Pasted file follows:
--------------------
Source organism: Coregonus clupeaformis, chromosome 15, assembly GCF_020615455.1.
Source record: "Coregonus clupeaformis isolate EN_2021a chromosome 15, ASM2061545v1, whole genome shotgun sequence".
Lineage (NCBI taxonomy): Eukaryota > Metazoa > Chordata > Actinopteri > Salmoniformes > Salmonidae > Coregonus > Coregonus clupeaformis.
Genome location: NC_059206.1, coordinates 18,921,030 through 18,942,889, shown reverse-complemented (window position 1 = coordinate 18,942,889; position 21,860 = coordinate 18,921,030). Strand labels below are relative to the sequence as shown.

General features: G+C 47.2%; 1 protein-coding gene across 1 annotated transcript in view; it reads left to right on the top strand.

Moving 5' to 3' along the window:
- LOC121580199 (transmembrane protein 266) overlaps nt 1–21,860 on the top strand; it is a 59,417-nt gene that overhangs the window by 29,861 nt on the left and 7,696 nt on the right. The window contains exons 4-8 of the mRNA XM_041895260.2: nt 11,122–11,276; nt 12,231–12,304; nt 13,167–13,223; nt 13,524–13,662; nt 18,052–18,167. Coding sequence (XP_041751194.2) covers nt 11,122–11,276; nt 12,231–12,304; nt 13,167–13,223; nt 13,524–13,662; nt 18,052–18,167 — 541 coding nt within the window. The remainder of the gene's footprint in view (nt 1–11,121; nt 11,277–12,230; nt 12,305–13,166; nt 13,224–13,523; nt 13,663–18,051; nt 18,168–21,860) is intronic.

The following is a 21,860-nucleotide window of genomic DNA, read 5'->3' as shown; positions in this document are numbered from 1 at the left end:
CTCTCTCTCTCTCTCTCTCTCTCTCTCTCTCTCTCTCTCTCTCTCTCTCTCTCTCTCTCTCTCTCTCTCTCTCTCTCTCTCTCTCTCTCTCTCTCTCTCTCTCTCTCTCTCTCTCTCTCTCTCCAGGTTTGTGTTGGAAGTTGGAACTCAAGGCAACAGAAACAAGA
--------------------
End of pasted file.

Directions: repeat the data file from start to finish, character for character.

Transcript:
Source organism: Coregonus clupeaformis, chromosome 15, assembly GCF_020615455.1.
Source record: "Coregonus clupeaformis isolate EN_2021a chromosome 15, ASM2061545v1, whole genome shotgun sequence".
Lineage (NCBI taxonomy): Eukaryota > Metazoa > Chordata > Actinopteri > Salmoniformes > Salmonidae > Coregonus > Coregonus clupeaformis.
Genome location: NC_059206.1, coordinates 18,921,030 through 18,942,889, shown reverse-complemented (window position 1 = coordinate 18,942,889; position 21,860 = coordinate 18,921,030). Strand labels below are relative to the sequence as shown.

General features: G+C 47.2%; 1 protein-coding gene across 1 annotated transcript in view; it reads left to right on the top strand.

Moving 5' to 3' along the window:
- LOC121580199 (transmembrane protein 266) overlaps nt 1–21,860 on the top strand; it is a 59,417-nt gene that overhangs the window by 29,861 nt on the left and 7,696 nt on the right. The window contains exons 4-8 of the mRNA XM_041895260.2: nt 11,122–11,276; nt 12,231–12,304; nt 13,167–13,223; nt 13,524–13,662; nt 18,052–18,167. Coding sequence (XP_041751194.2) covers nt 11,122–11,276; nt 12,231–12,304; nt 13,167–13,223; nt 13,524–13,662; nt 18,052–18,167 — 541 coding nt within the window. The remainder of the gene's footprint in view (nt 1–11,121; nt 11,277–12,230; nt 12,305–13,166; nt 13,224–13,523; nt 13,663–18,051; nt 18,168–21,860) is intronic.

The following is a 21,860-nucleotide window of genomic DNA, read 5'->3' as shown; positions in this document are numbered from 1 at the left end:
CTCTCTCTCTCTCTCTCTCTCTCTCTCTCTCTCTCTCTCTCTCTCTCTCTCTCTCTCTCTCTCTCTCTCTCTCTCTCTCTCTCTCTCTCTCTCTCTCTCTCTCTCTCTCTCTCTCTCTCTCTCCAGGTTTGTGTTGGAAGTTGGAACTCAAGGCAACAGAAACAAGA